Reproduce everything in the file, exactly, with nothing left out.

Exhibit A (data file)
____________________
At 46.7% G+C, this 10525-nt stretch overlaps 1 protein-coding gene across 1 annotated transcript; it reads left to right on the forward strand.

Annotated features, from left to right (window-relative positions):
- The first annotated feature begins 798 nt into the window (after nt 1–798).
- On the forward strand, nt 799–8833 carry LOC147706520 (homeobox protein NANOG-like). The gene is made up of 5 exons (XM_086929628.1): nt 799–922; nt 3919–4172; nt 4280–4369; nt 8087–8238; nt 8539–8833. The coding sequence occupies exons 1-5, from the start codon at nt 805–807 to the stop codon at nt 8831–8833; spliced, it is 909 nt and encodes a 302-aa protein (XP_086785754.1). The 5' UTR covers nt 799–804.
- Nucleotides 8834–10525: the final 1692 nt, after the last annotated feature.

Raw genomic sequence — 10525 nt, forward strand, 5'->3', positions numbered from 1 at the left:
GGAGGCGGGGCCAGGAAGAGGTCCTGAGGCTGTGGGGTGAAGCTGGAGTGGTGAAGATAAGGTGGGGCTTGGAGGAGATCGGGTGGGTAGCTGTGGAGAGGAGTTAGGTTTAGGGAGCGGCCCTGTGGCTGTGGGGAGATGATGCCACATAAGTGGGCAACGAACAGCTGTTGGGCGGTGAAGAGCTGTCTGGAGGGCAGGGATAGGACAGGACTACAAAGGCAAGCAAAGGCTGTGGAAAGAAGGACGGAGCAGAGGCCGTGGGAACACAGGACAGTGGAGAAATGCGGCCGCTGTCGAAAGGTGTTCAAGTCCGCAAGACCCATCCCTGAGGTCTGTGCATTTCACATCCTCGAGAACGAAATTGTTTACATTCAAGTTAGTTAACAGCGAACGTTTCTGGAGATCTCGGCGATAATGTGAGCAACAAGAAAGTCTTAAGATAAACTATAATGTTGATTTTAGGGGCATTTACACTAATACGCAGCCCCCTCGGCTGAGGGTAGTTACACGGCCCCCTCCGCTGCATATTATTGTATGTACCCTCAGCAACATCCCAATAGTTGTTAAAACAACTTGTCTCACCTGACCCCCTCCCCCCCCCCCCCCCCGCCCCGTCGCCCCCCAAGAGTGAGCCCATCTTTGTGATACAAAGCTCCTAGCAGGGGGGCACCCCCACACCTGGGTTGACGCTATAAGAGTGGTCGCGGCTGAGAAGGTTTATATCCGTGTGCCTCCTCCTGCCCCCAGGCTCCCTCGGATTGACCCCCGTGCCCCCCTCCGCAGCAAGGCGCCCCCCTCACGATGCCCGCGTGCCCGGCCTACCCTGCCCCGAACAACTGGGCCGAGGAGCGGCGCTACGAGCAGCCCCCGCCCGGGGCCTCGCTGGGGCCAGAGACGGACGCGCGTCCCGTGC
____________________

At 46.7% G+C, this 10525-nt stretch overlaps 1 protein-coding gene across 1 annotated transcript; it reads left to right on the forward strand.

Annotated features, from left to right (window-relative positions):
- The first annotated feature begins 798 nt into the window (after nt 1–798).
- On the forward strand, nt 799–8833 carry LOC147706520 (homeobox protein NANOG-like). The gene is made up of 5 exons (XM_086929628.1): nt 799–922; nt 3919–4172; nt 4280–4369; nt 8087–8238; nt 8539–8833. The coding sequence occupies exons 1-5, from the start codon at nt 805–807 to the stop codon at nt 8831–8833; spliced, it is 909 nt and encodes a 302-aa protein (XP_086785754.1). The 5' UTR covers nt 799–804.
- Nucleotides 8834–10525: the final 1692 nt, after the last annotated feature.

Raw genomic sequence — 10525 nt, forward strand, 5'->3', positions numbered from 1 at the left:
GGAGGCGGGGCCAGGAAGAGGTCCTGAGGCTGTGGGGTGAAGCTGGAGTGGTGAAGATAAGGTGGGGCTTGGAGGAGATCGGGTGGGTAGCTGTGGAGAGGAGTTAGGTTTAGGGAGCGGCCCTGTGGCTGTGGGGAGATGATGCCACATAAGTGGGCAACGAACAGCTGTTGGGCGGTGAAGAGCTGTCTGGAGGGCAGGGATAGGACAGGACTACAAAGGCAAGCAAAGGCTGTGGAAAGAAGGACGGAGCAGAGGCCGTGGGAACACAGGACAGTGGAGAAATGCGGCCGCTGTCGAAAGGTGTTCAAGTCCGCAAGACCCATCCCTGAGGTCTGTGCATTTCACATCCTCGAGAACGAAATTGTTTACATTCAAGTTAGTTAACAGCGAACGTTTCTGGAGATCTCGGCGATAATGTGAGCAACAAGAAAGTCTTAAGATAAACTATAATGTTGATTTTAGGGGCATTTACACTAATACGCAGCCCCCTCGGCTGAGGGTAGTTACACGGCCCCCTCCGCTGCATATTATTGTATGTACCCTCAGCAACATCCCAATAGTTGTTAAAACAACTTGTCTCACCTGACCCCCTCCCCCCCCCCCCCCCCGCCCCGTCGCCCCCCAAGAGTGAGCCCATCTTTGTGATACAAAGCTCCTAGCAGGGGGGCACCCCCACACCTGGGTTGACGCTATAAGAGTGGTCGCGGCTGAGAAGGTTTATATCCGTGTGCCTCCTCCTGCCCCCAGGCTCCCTCGGATTGACCCCCGTGCCCCCCTCCGCAGCAAGGCGCCCCCCTCACGATGCCCGCGTGCCCGGCCTACCCTGCCCCGAACAACTGGGCCGAGGAGCGGCGCTACGAGCAGCCCCCGCCCGGGGCCTCGCTGGGGCCAGAGACGGACGCGCGTCCCGTGC